A sulfate transporter (Pput_1565), along with three proteins involved in the transport of low-molecular-weight nitrogen-containing compounds, such as cystine/diaminopimelate (Pput_0242), glutamate/aspartate (Pput_1112) and glycine/betaine (Pput_0316), were upregulated up to 1.8-fold. Nitrogen-containing compounds of low molecular weight, and glycine/betaine, in particular, have been suggested to play an osmoprotective role in several types of bacteria (Komarova et al. 2002). Moreover, the upregulation of amino acid and sulfate transporters has been previously observed in P. putida KT2440 under tetracycline-induced chemical stress (Yun et al. 2006). Considering that the osmolarity of the benzoate- and citrate-containing culture media used in the present study was not substantially different, it can be inferred that the upregulation of the specific transporter proteins in benzoate-grown P. putida F1 was more likely the result of a higher chemical rather than osmotic stress induced by benzoate.
A sulfatase (Pput_2406) that was upregulated by 11-fold in benzoate-grown cells, was 96% identical with an arylsulfatase (PP_3352) annotated in P. putida KT2440. Sulfatases, i.e. enzymes that catalyze the hydrolysis of sulfate ester bonds in a variety of organic sulfates, play an important role in the survival of P. putida in the soil environment (Kertesz 2000; Kahnert et al. 2002; Mirleau et al. 2005). This is quite reasonable, considering that sulfur in soils is mainly in an organic form, represented by sulfonates, sulfate esters, as well as sulfur-containing amino acids (methionine, cysteine and their sulfoxide and sulfone derivatives).
On the other hand, the presence of inorganic sulfate is known to decrease the expression of several bacterial sulfatases (Kertesz 2000). While sulfate was an ingredient of the HMB medium used in both benzoate and citrate cultures, comparative proteomic analysis indicated a significant preferential expression (over 11-fold) of arylsulfatase (Pput_2406) in benzoate-grown cells. Further studies are needed to explore whether the presence of aromatic (e.g. benzoate) rather than aliphatic (e.g. citrate) C-substrate is able to override the repressive action of inorganic sulfate. From an ecological perspective, such metabolic regulation would be advantageous for the survival of P. putida. If naturally occurring aromatic hydrocarbons are at least partly sulfated, then arylsulfatase repression by coexisting inorganic sulfates would be an obstacle to the consumption of available sources of organic carbon, which is generally the limiting factor for bacteria growth in real ecosystems.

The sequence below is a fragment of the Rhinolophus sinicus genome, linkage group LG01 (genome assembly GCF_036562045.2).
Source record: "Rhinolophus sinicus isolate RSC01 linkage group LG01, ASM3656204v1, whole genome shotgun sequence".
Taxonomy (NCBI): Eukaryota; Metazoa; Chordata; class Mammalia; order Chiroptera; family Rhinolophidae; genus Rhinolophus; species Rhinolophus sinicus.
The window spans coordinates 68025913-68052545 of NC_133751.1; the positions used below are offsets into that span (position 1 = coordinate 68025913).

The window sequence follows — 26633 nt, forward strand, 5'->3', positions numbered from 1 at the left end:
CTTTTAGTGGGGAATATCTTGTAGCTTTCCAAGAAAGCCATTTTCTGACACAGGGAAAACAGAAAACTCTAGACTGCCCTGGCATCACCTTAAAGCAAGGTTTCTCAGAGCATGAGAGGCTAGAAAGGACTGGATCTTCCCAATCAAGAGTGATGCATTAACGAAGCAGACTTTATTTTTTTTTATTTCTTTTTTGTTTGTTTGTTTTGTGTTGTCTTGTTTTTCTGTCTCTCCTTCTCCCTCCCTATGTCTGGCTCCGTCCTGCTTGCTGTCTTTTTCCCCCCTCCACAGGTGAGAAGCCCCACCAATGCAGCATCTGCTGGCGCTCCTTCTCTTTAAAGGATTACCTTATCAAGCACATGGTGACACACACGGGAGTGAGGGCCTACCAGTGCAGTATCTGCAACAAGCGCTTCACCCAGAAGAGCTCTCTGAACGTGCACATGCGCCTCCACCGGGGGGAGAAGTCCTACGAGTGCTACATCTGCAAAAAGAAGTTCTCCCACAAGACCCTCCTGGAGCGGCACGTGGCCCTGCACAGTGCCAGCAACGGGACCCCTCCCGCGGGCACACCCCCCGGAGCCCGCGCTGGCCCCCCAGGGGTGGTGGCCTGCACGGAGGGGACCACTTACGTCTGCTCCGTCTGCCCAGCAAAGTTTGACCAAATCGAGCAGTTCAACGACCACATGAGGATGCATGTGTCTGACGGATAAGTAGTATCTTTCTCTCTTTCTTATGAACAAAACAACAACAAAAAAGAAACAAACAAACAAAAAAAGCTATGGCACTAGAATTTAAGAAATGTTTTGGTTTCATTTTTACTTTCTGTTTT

Other catabolic enzymes, tentative redox-balancing function
Brutto-formula of benzoate, citrate and cell mass normalized to carbon content
A group of 9 ribosomal proteins were upregulated under benzoate-growth conditions. The synthesis of ribosomal proteins is tightly coupled to cell growth rate, and high levels of ribosomes are a common feature of fast growing cells. In this context, the preferential expression of ribosomal proteins in benzoate rather than in citrate is not very clear, considering that P. putida F1 cells exhibited the same specific growth rate in both substrates.
Though, this effect may be indicative of a stress response arising from cells exposure to high benzoate levels. In a previous transcriptomic study, Jang et al. (2008) investigated the cellular response of Staphylococcus aureus to phenylphenol and they observed a strong overexpression of several genes encoding ribosomal proteins after 20 min of exposure. This finding was interpreted to reflect a bacterial response to phenylphenol toxicity and it was argued that the upregulation of ribosomal protein genes might enhance the translation process or help proper ribosome functioning under stress conditions as the exposure to phenylphenol. Based on these, a similar response would be expected for P. putida F1 exposure to benzoate considering its moderate toxicity and its structural similarities to phenylphenol.
Preferentially expressed proteins in citrate-grown P. putida F1